Study: Working from home means more time on computers, but workers aren’t more productive

A new Aternity study also shows that remote work in Europe has declined, as stay-at-home orders have relaxed.

Remote employee productivity during the coronavirus pandemic was the topic of a new study by enterprise software company Aternity, “The Remote Work Productivity Tracker; Global Trends in Remote Work Productivity.” Specifically, Aternity sought to find out what kind of effect application performance has on remote employee productivity. 

Significant findings of the three-volume study include: As stay-at-home restrictions in Europe have eased, remote work has declined; despite spending an additional three hours on their computers, employee productivity has decreased; many are starting later in the day and using apps to connect with colleagues, and the highest amount of remote work is in North America.

“The study puts some hard evidential data around what we have all been thinking, that the last two months have mainly been staring at a computer screen, without even an occasional face-to-face meeting to give the eyes a rest,” said Mark Robinson, global lead, data science innovation at Aternity. 

“Most of the non-productive hours of the day, like commuting to and from the office, sociable lunch breaks, chats in the corridor, have been replaced by even more screen time, such as on-line meetings, so we all feel like we are working harder,” Robinson said. “The study shows that the extra ‘work’ is mainly on-line collaboration, the kind that would have been done without a computer when in the office, so, although the overall business output has been maintained, the productivity rate, measured as output per hours in front of a computer, has dropped.”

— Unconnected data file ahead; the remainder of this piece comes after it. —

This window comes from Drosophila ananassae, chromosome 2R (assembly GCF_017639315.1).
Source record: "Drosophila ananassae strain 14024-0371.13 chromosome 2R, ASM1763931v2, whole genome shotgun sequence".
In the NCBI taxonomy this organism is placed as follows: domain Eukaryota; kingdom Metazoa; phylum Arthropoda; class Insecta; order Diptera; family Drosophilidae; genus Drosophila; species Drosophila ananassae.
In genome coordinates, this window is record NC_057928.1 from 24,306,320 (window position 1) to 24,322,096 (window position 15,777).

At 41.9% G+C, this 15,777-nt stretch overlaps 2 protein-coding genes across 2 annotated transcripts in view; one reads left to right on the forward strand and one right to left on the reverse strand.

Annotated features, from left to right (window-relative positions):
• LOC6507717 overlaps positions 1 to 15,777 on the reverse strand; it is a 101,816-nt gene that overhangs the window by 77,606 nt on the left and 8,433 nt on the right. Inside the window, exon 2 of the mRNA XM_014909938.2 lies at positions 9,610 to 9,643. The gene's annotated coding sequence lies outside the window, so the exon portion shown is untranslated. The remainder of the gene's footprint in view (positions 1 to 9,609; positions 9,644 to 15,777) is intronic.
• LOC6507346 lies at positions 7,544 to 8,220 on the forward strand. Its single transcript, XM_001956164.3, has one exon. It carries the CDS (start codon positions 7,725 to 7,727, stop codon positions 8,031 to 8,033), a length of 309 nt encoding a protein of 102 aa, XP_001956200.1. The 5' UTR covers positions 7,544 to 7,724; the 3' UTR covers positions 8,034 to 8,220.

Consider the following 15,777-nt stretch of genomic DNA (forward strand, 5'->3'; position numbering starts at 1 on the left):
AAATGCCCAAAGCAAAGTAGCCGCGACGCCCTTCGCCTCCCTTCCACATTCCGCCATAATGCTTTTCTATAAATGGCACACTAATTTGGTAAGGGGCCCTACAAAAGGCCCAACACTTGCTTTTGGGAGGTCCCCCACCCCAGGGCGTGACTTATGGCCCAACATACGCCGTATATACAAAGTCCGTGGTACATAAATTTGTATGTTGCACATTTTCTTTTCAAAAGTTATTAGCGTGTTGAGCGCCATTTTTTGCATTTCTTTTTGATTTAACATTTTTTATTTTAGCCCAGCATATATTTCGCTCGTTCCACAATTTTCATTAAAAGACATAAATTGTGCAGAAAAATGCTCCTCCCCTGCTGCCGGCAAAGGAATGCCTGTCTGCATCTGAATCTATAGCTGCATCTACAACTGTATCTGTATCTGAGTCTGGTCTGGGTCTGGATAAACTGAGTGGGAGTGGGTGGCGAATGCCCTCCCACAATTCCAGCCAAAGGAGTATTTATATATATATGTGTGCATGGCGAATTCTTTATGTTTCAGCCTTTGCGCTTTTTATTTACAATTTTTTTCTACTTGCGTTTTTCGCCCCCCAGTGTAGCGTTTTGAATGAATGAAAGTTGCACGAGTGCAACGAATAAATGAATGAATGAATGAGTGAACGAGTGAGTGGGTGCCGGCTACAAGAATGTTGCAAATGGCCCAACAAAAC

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Other questions Aternity asked of respondents:

  • Are remote employees working during more hours of the day?
  • If so, is it because expectations for applications were not met?
  • What kind of IT investment would equate the digital experience of employees at home and at the office?
  • How long will it take for the workplace to return to pre-pandemic “normal?”

North America continues to have the highest share of WFH employees, with levels steady at about 85%. In the first two weeks of May, telecommuting in Europe has declined to 76%.

“Employees in knowledge-intensive industries, like finance and insurance, can more easily make the shift to remote work than employees in more ‘hands-on’ industries like manufacturing, mining, and hospitality,” said Mike Marks, head of product marketing, Aternity. He added, “According to World Bank data, North America has among the highest percentage of knowledge workers per capita.”

Robinson added, “The study answers the questions of who, what, where, when and how WFH has been adopted. The question of ‘why’ is much harder to give a definitive answer to as there are so many different influences. For example, our study shows Skype was used far more than Teams and Zoom, but why would that be when Zoom dominates the consumer world? One possible answer is ‘tech debt,’ where enterprises that made a big investment in Skype for Business continued to use it, whereas those who did not have a current standard collaboration tool, followed the new trend of Zoom.”
SEE: Zoom vs Microsoft Teams, Google Meet, Cisco WebEx and Skype: Choosing the right video-conferencing apps for you (TechRepublic)
Because of the necessity to adapt work practices to WFH settings, home use of heavy-duty apps,

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